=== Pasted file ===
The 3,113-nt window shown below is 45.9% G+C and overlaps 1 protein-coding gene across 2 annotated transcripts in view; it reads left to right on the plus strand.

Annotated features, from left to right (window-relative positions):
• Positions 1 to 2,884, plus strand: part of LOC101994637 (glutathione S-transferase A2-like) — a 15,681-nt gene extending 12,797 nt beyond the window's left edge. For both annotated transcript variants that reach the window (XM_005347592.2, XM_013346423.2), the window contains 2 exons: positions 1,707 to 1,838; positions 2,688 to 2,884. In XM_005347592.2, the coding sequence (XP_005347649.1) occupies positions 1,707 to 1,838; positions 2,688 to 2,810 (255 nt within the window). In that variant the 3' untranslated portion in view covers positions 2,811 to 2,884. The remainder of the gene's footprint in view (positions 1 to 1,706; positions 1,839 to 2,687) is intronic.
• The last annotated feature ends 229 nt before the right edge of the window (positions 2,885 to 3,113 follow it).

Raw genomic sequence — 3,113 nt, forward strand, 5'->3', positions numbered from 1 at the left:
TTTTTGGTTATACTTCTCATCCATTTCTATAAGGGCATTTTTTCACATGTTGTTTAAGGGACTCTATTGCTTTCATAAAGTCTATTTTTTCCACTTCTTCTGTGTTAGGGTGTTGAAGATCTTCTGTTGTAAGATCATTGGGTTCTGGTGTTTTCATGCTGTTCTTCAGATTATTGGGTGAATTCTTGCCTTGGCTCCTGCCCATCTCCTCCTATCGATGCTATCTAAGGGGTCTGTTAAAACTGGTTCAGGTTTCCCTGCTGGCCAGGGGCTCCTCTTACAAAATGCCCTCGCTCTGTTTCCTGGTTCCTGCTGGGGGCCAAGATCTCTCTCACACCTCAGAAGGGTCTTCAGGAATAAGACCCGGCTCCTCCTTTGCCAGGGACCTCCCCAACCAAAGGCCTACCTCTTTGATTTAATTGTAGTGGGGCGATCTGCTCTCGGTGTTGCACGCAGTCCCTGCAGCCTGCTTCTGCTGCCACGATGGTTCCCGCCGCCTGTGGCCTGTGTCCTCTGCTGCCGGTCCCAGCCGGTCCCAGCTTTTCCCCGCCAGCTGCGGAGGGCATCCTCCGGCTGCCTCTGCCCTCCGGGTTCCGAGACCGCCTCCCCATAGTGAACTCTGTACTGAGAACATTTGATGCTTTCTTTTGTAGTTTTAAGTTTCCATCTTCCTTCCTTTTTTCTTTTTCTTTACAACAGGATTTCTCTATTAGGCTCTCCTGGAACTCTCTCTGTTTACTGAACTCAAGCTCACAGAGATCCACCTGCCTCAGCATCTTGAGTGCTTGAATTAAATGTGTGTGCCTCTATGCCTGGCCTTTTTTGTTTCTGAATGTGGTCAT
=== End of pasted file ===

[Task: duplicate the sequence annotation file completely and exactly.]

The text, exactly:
The 3,113-nt window shown below is 45.9% G+C and overlaps 1 protein-coding gene across 2 annotated transcripts in view; it reads left to right on the plus strand.

Annotated features, from left to right (window-relative positions):
• Positions 1 to 2,884, plus strand: part of LOC101994637 (glutathione S-transferase A2-like) — a 15,681-nt gene extending 12,797 nt beyond the window's left edge. For both annotated transcript variants that reach the window (XM_005347592.2, XM_013346423.2), the window contains 2 exons: positions 1,707 to 1,838; positions 2,688 to 2,884. In XM_005347592.2, the coding sequence (XP_005347649.1) occupies positions 1,707 to 1,838; positions 2,688 to 2,810 (255 nt within the window). In that variant the 3' untranslated portion in view covers positions 2,811 to 2,884. The remainder of the gene's footprint in view (positions 1 to 1,706; positions 1,839 to 2,687) is intronic.
• The last annotated feature ends 229 nt before the right edge of the window (positions 2,885 to 3,113 follow it).

Raw genomic sequence — 3,113 nt, forward strand, 5'->3', positions numbered from 1 at the left:
TTTTTGGTTATACTTCTCATCCATTTCTATAAGGGCATTTTTTCACATGTTGTTTAAGGGACTCTATTGCTTTCATAAAGTCTATTTTTTCCACTTCTTCTGTGTTAGGGTGTTGAAGATCTTCTGTTGTAAGATCATTGGGTTCTGGTGTTTTCATGCTGTTCTTCAGATTATTGGGTGAATTCTTGCCTTGGCTCCTGCCCATCTCCTCCTATCGATGCTATCTAAGGGGTCTGTTAAAACTGGTTCAGGTTTCCCTGCTGGCCAGGGGCTCCTCTTACAAAATGCCCTCGCTCTGTTTCCTGGTTCCTGCTGGGGGCCAAGATCTCTCTCACACCTCAGAAGGGTCTTCAGGAATAAGACCCGGCTCCTCCTTTGCCAGGGACCTCCCCAACCAAAGGCCTACCTCTTTGATTTAATTGTAGTGGGGCGATCTGCTCTCGGTGTTGCACGCAGTCCCTGCAGCCTGCTTCTGCTGCCACGATGGTTCCCGCCGCCTGTGGCCTGTGTCCTCTGCTGCCGGTCCCAGCCGGTCCCAGCTTTTCCCCGCCAGCTGCGGAGGGCATCCTCCGGCTGCCTCTGCCCTCCGGGTTCCGAGACCGCCTCCCCATAGTGAACTCTGTACTGAGAACATTTGATGCTTTCTTTTGTAGTTTTAAGTTTCCATCTTCCTTCCTTTTTTCTTTTTCTTTACAACAGGATTTCTCTATTAGGCTCTCCTGGAACTCTCTCTGTTTACTGAACTCAAGCTCACAGAGATCCACCTGCCTCAGCATCTTGAGTGCTTGAATTAAATGTGTGTGCCTCTATGCCTGGCCTTTTTTGTTTCTGAATGTGGTCAT